Texas attorney general indicted for securities fraud is running for reelection
Scandal-plagued Republican Ken Paxton says challenger George P. Bush doesn’t have the ‘legal skills’ to be attorney general.
Ken Paxton, the Republican attorney general of Texas, is under indictment for insider trading and is being investigated for political corruption. Still, he said Tuesday, he is fully planning to run for reelection next year.
After Texas Land Commissioner George P. Bush announced he is “seriously considering” a 2022 primary challenge to Paxton, the embattled incumbent confirmed on Tuesday that he is running for another term.
Paxton mocked Bush, the grandson of George H.W. Bush and son of former Florida Gov. Jeb Bush, on a Dallas radio show for running because he “hates being land commissioner” and sees the attorney general job as a stepping stone to running for president.
Paxton questioned whether Bush is qualified for the position of attorney general, saying, “He hasn’t even proved himself in [his current job], let alone a job like this, which takes a lot of legal ability, which he” doesn’t have.
But Paxton’s own ability to follow the law has been very much in dispute since he was elected attorney general in 2014.
In July 2015, a Texas grand jury indicted him on two criminal charges of securities fraud and one of failing to register with the state as an investment adviser. He allegedly had offered to sell stock in a tech company without disclosing that he was being paid by that business.
“I am innocent of these charges,” he claimed at the time. “It is a travesty that some would attempt to hijack our system of justice to achieve political ends they could not accomplish at the ballot box.” The case has still not come to trial.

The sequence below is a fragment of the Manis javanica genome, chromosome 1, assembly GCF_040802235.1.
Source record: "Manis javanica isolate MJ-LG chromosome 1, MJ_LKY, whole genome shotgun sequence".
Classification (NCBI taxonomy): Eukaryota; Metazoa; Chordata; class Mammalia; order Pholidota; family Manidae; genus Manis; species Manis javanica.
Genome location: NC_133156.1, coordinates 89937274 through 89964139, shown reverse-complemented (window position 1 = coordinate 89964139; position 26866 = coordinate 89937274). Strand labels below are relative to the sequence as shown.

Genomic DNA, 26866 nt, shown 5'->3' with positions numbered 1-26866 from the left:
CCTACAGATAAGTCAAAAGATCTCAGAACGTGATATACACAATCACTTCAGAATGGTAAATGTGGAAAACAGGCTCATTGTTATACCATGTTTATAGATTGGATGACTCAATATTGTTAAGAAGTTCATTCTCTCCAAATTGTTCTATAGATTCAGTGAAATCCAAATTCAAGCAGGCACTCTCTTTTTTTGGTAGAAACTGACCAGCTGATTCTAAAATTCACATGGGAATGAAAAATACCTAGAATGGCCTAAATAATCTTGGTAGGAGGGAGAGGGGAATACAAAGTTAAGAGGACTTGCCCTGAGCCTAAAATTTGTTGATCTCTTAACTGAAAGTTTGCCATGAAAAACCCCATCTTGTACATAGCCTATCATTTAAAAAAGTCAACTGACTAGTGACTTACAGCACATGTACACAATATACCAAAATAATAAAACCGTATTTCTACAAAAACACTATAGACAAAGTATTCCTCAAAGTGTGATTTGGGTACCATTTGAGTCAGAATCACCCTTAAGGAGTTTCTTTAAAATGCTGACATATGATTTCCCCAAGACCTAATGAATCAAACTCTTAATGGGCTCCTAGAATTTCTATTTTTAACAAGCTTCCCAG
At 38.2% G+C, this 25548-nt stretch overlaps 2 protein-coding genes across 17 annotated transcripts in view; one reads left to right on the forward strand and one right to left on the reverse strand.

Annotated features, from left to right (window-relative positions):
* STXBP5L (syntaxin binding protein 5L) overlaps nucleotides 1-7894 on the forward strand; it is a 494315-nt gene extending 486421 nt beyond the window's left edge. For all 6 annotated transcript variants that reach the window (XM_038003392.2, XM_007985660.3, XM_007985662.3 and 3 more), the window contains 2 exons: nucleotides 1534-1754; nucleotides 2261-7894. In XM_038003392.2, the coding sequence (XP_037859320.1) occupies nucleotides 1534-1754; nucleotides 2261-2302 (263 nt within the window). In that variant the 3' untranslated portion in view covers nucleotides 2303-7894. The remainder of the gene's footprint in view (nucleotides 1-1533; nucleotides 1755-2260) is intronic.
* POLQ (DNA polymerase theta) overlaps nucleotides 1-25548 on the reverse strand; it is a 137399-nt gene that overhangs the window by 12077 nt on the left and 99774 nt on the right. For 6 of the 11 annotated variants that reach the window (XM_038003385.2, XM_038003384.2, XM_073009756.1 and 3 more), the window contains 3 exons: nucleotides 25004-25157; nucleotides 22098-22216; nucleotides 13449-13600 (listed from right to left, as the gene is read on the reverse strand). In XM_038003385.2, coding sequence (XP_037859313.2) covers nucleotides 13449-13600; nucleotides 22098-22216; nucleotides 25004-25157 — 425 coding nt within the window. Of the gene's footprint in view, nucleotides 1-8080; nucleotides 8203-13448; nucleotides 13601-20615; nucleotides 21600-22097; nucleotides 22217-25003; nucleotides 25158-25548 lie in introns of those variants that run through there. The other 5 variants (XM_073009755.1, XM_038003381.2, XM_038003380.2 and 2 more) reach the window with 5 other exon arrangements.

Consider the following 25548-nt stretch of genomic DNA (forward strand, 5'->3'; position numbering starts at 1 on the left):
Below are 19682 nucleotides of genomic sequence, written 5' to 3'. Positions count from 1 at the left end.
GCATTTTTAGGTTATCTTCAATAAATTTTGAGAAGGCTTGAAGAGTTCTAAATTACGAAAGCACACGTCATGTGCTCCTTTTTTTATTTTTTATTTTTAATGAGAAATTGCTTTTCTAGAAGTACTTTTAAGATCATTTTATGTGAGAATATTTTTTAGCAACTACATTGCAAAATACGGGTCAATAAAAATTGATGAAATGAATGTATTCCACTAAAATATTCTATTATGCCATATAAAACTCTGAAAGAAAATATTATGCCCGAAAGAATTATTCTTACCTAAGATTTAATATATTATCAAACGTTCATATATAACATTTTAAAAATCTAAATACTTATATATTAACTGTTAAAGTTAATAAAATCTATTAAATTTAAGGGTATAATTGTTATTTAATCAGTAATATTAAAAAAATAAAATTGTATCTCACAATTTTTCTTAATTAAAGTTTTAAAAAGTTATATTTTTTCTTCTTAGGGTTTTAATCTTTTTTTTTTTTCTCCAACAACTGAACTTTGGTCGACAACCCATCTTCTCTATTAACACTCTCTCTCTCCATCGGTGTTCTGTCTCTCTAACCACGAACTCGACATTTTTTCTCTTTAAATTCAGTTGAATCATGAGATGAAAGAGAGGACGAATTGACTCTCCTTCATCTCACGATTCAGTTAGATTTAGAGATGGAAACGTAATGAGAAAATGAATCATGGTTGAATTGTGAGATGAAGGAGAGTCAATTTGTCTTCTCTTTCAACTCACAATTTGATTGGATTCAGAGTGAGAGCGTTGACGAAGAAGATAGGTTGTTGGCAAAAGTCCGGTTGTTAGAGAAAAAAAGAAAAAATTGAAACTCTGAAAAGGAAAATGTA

Last September, a group of senior Paxton staffers asked the federal government to investigate him for “improper influence, abuse of office, bribery and other potential criminal offenses.” The whistleblowers pointed to allegations that Paxton had used his position to do special favors for Nate Paul, a real estate developer and a top donor to Paxton. The FBI is reportedly investigating Paxton’s actions.
Days after the staffers came forward, Paxton released a statement decrying “false allegations” by “rogue employees.”
By November, six of the whistleblowers had alleged retaliation by Paxton, and four of them had been fired from their positions.
On Jan. 6, Paxton appeared at a rally near the White House and egged on Donald Trump supporters, telling them, “We’re here. We will not quit fighting.” After the crowd marched to the Capitol and rioted, Paxton falsely claimed the attackers were “not Trump supporters.”
When news organizations requested copies of work-related messages and emails sent by Paxton while he was in Washington for the rally, Paxton refused to release them.
Last month, two former Paxton business partners successfully named him as a “responsible third party” in another unrelated securities fraud case. They say that in his role as a lawyer for a Texas company, Paxton “committed legal malpractice.” He has not been charged with any crime in that matter.
A Paxton spokesperson did not immediately respond to an inquiry for this story.
Contrary to his assertions of great legal skill, Paxton has lost a lot of his cases as attorney general.
Republican Sen. Ben Sasse of Nebraska said in response, “From the brief, it looks like a fella begging for a pardon filed a PR stunt rather than a lawsuit — as all of its assertions have already been rejected by federal courts and Texas’ own solicitor general isn’t signing on.”
Published with permission of The American Independent Foundation.
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